Director: Mark Tonderai
Screenplay: Chris Chibnall
Starring: Jodie Whittaker, Bradley Walsh, Tosin Cole, Mandip Gill, Susan Lynch, Shaun Dooley
Runtime: 50 Minutes
Series 11 - Episode 2
Following on immediately after the events of the opening episode, it’s nice to see this series keeping the new momentum going with a very fun premise for a first true adventure for the Doctor and her companions.
If the initial nervous wobbles of last week feel like just the teething problems that they always were at first, and sounds of Segun Akinola’s new heavy electronic theme blasting out over the glorious new opening titles had the feeling immediately established that Doctor Who was officially back in its stride.
Finding themselves rescued from the vacuum of space by two pilots – Angstrom (Susan Lynch) and Epzo (Shaun Dooley) – competing in a large-scale race that has culminated with one final event on the Planet Desolation with a hazardous environment and a dark past, with the finishing line found to be the Doctor's missing TARDIS.
It’s a great little setup for a contained story that feels like something that the Doctor might have stumbled into during the Russel T. Davis era of the show, with a more freewheeling mid-action confidence that doesn’t require stops and starts to overexplain the how’s and whys of a given situation. The event and location is presented and the stakes established in a very clear way and then it gets on with it.
The landscapes for this episode, shot mostly on the plains of South Africa, give it a much more beautiful, brighter and more colourful look than the first episode’s moody industrial complex setup. The show is looking better than it’s possibly ever done before so far.
Thanks to this, Jodie absolutely glows in the sunlight, and with the post-regeneration process now behind her she looks and sounds like the Doctor we all love and recognise more fully. It’s great to see the motormouthed energy and enthusiasm from her, with lots of sonic screwdriver pointing and more words of wisdom (“Brains beats bullets”).
What’s better still is how well she is working alongside the new cast, who aren’t quite companions as such yet but will no doubt have the taste for more after this. She talks to all of them with friendly keenness, and it’s nice seeing some early dynamics possibly taking form.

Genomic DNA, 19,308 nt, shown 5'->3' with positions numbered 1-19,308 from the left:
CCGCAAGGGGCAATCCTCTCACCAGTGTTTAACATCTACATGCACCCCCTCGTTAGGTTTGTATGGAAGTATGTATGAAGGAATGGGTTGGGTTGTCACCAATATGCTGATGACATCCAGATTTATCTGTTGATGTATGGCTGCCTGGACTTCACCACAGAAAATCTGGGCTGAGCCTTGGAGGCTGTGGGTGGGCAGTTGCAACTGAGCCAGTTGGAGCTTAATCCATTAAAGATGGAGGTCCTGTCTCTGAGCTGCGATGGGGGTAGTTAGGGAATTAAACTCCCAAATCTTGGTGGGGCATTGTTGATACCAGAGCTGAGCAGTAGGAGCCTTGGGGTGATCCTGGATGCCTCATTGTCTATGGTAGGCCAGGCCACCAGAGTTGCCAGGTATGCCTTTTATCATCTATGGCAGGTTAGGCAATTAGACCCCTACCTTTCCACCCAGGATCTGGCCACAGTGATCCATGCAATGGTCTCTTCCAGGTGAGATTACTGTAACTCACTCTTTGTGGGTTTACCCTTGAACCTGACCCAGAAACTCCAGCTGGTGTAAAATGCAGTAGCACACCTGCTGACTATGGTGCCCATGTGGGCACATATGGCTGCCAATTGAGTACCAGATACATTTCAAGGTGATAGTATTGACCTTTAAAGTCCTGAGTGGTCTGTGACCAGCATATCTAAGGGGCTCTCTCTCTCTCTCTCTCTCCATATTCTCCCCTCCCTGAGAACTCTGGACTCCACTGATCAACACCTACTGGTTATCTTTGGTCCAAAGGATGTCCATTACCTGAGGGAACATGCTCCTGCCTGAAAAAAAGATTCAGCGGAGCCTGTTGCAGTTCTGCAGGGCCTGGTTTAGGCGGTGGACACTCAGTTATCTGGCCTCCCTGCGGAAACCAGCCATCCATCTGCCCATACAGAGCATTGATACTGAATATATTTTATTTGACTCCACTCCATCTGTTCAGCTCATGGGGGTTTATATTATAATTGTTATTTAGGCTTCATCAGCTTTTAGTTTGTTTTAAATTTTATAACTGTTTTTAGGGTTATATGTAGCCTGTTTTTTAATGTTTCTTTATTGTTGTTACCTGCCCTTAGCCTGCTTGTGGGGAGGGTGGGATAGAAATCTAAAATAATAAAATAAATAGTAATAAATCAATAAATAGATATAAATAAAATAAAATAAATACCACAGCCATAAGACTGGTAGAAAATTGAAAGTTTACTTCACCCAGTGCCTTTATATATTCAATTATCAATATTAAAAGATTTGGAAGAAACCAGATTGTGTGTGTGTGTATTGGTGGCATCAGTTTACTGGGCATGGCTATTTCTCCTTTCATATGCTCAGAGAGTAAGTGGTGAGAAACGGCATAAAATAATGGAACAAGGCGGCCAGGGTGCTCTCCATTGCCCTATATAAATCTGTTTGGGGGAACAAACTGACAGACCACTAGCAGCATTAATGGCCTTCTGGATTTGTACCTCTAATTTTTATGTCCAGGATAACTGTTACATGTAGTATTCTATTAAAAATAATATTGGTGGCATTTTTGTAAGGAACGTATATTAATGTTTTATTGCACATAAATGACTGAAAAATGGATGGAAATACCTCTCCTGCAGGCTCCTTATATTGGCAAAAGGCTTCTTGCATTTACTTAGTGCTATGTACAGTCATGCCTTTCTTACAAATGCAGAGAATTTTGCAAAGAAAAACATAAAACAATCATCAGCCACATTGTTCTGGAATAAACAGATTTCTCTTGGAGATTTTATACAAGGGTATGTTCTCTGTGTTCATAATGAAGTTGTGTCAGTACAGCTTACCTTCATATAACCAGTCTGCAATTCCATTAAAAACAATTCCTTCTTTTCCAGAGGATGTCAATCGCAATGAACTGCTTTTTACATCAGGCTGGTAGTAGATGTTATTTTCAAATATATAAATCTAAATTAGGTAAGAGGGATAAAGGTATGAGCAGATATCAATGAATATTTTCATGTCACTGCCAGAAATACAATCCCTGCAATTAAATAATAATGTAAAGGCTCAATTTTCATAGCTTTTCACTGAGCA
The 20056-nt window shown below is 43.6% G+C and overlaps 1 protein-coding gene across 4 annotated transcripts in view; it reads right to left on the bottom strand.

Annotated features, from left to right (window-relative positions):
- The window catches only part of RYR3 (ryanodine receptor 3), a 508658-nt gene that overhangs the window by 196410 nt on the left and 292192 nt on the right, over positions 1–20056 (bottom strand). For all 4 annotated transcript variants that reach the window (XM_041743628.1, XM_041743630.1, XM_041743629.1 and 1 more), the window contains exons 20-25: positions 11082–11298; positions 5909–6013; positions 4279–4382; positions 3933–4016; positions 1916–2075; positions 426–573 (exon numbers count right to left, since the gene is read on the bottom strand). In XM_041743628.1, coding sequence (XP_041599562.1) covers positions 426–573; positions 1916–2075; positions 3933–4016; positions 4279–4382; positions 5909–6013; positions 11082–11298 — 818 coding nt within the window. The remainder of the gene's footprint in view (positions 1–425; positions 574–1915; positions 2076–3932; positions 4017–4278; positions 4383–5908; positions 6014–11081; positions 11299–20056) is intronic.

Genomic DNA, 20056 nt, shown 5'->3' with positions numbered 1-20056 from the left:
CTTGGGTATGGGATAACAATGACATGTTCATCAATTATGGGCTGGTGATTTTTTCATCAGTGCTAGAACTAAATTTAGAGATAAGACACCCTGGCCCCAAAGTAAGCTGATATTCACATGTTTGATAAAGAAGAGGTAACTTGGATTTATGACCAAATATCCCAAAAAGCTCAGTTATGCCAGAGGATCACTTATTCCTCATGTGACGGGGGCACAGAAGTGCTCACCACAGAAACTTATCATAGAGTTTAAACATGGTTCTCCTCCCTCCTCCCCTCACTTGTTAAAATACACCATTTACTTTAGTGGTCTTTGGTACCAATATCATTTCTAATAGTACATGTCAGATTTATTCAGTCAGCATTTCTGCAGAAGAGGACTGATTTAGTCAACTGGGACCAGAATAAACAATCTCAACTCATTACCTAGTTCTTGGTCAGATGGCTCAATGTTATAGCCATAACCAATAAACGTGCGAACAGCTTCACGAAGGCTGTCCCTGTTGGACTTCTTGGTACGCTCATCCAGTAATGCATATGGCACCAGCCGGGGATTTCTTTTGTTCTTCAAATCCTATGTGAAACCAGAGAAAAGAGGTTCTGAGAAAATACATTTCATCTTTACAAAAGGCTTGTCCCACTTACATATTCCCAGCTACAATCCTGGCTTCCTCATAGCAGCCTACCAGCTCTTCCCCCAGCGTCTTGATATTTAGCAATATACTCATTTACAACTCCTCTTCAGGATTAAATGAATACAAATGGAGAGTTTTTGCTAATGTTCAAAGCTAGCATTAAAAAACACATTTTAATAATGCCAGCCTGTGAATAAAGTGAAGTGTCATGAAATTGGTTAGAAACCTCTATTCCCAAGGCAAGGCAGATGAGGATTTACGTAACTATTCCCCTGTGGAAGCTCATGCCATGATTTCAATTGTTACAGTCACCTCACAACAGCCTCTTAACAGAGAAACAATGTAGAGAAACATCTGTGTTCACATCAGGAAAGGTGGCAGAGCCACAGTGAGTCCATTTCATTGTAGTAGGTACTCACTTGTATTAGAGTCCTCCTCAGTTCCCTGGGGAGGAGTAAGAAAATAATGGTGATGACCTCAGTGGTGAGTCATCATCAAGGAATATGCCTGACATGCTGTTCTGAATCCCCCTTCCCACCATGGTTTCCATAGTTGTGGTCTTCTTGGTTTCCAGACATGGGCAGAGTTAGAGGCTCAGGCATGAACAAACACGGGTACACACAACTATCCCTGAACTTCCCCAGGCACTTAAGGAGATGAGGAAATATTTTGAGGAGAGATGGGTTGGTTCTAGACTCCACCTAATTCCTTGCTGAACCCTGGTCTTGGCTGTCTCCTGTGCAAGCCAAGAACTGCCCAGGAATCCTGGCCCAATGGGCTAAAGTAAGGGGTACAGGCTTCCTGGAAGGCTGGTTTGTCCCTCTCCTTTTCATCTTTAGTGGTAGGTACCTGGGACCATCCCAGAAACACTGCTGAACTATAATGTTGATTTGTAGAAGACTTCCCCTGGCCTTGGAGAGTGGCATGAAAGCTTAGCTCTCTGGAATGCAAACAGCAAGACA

That challenge mentioned last week concerning what exactly the relationship between Ryan and Graham will be considering the loss of grandmother and wife Grace, that void won’t be healing any time soon with Ryan’s refusal to call him ’grandad’, and his reluctance to discuss Grace in any context with him. But seeing them mutually bond temporarily over engineering issues is about as boisterously amusing as small talk can get with them right now, and seeing Ryan living out his Call of Duty fantasies in reality for all of 30 seconds before realising the stupid danger of it was comical.
While Yasmin seems to want to know more about their two rescuers and their backstories, and appears the most awestruck with her new surroundings and possibilities opened up to her, with a brief mention of her family situation back home maybe giving her an incentive to take up more adventures further down the line.
There’s also time dedicated to fleshing out the sad rational behind the two racers to a surprising degree that Moffatt probably would never have afforded to single service supporting roles, with Epzo, in particular, is quite a brutal sod for the most part when contrast with Angstrom’s reasoning for saving her family on her war-torn homeworld.
The plot itself has a more inconsequential wrap up with villains that don’t really come into play until the final stretch, although they’re quite different in design. This is more about seeing how the characters fit into their soon to be set roles, with manic gunfire and androids at a shooting range and all the rest filled in with titbits of information. Including what appears to be a tease for this series’ arcs, with the namedrop return of the warrior race the Stenza from last week, and a tantalising phrasing of the Doctor being a “timeless child” with as yet unexplored new depths to her backstory soon to be mined which is very exciting.
But all of this is dwarfed by the main talking point of the episode, which is the return of the TARDIS. All it takes is the distant sounds of that wheezing engine and the wonder comes flooding back into the show all at once, as Jodie wills the TARDIS back into existence like the loving owner would to a pet (“Come to daddy. I mean, mummy”).
The love between the vehicle and it’s owner is stranger and more palpable than any Top Gear equivalent and there’s quite simply nothing like seeing the TARDIS offer her a custard cream from a slot in the console room. Speaking of which, the redesigned décor held back from release until now is a right beauty. A dark, large but warmly lit expanse of hexagons, and large bright crystal support beams, pedals and leavers that looks like just the right blend of the Tennant era rustic and lived in “grunge phase” with Smiths overly busy initial funhouse design.
The Ghost Monument is Doctor Who getting its groove back with a more promise to keep building on at a leisurely but assured pace. The ending feels like the high point, with some odd contrivances such as the whole language situation being cleared up conveniently without the TARDIS on hand (also, where DID she get those sunglasses from when last week she had empty pockets?), but it doesn’t matter because the whole is entertaining and fast enough even under a short time to make it all work.